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Scientists claim breakthrough in quest for new quantum computer

Scientists have taken a "game changing" leap towards building practical quantum computers that could revolutionise the digital world.

The Australian team has paved the way for production of the first quantum computing "chips" by building a logic gate using the new technology based on silicon.

Logic gates are the fundamental building blocks of computer circuits - the logically controlled "switches" that allow calculations to be made.

The new device exploits a weird property of quantum physics that allows sub-atomic particles to exist in more than one state at the same time.

Problem-solving machines that employ quantum "qubits" rather than classical "bits" of information have the potential to find solutions that are far beyond the reach of even the most powerful of today's super-computers.

Professor Andrew Dzurak, Scientia, from the Australian National Fabrication Facility at the University of New South Wales, said: "We've demonstrated a two-qubit logic gate - the central building block of a quantum computer - and, significantly, done it in silicon.

"Because we use essentially the same device technology as existing computer chips, we believe it will be much easier to manufacture a full-scale processor chip than for any of the leading designs, which rely on more exotic technologies.

"This makes the building of a quantum computer much more feasible, since it is based on the same manufacturing technology as today's computer industry."

In the kind of classical computer circuit we are all familiar with data is presented in one of two states, represented as zero or one.

But a quantum bit, or "qubit", can exist in a "superposition" of both these states at once, allowing many computations to be performed in parallel.

On a physical level, bits are typically stored on a pair of silicon transistors, one of which is switched on while the other is off.

In the quantum computer data is encoded in the "spin", or magnetic orientation, of individual electrons. Not only can they be in one of two "up" or "down" spin states, but also a superposition of up and down.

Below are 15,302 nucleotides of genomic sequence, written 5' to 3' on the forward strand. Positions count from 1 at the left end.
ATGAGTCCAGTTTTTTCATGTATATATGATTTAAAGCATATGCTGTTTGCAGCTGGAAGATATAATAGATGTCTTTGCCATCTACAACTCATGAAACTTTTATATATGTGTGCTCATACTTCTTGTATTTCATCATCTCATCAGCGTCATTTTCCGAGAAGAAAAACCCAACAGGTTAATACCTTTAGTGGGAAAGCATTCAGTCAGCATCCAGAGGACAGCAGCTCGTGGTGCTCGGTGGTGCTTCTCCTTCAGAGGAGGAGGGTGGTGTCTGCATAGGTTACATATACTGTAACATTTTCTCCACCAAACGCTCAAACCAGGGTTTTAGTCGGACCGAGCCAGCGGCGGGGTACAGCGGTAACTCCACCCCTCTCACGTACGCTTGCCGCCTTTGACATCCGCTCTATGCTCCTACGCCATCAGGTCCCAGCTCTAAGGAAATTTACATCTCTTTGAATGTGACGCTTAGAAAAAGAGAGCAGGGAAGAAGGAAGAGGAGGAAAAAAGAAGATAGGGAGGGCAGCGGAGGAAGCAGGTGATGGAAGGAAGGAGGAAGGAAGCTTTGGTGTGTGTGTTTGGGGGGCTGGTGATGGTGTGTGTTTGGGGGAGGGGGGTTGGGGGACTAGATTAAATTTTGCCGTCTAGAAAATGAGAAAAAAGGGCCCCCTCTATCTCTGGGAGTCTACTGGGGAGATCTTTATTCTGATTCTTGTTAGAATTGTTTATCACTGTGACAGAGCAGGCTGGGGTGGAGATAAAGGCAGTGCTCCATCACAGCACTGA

The key step taken by the Australian scientists was to reconfigure traditional transistors so that they can work with qubits instead of bits.

Lead author Dr Menno Veldhorst, also from the University of New South Wales, said: " The silicon chip in your smartphone or tablet already has around one billion transistors on it, with each transistor less than 100 billionths of a metre in size.

"We've morphed those silicon transistors into quantum bits by ensuring that each has only one electron associated with it. We then store the binary code of 0 or 1 on the 'spin' of the electron, which is associated with the electron's tiny magnetic field."

The team, whose research is reported in the journal Nature, has taken out a patent on a full-scale quantum computer chip that could perform functions involving millions of qubits.

A practical quantum chip could have a huge impact in areas where classical computers face an uphill struggle.

These include weather forecasting, the stock market, drug development, code-breaking and encryption, and exploring the fundamental nature of the universe.

A logic gate acts like a doorman who is instructed to allow people into a night club only if they obey certain rules.

For instance, one common type of gate enforces the electronic equivalent of a rule that says "everyone in your group must wear a tie". If only one of two people arriving at the door of the club is wearing a tie, neither will be permitted entry.

In a similar way, if one of a logic gate's two inputs is "on" and the other "off" the output will be zero. A "1" output is only possible if both inputs are "on".

This is known as an "AND" gate. Other kinds of logic gate have different rules.

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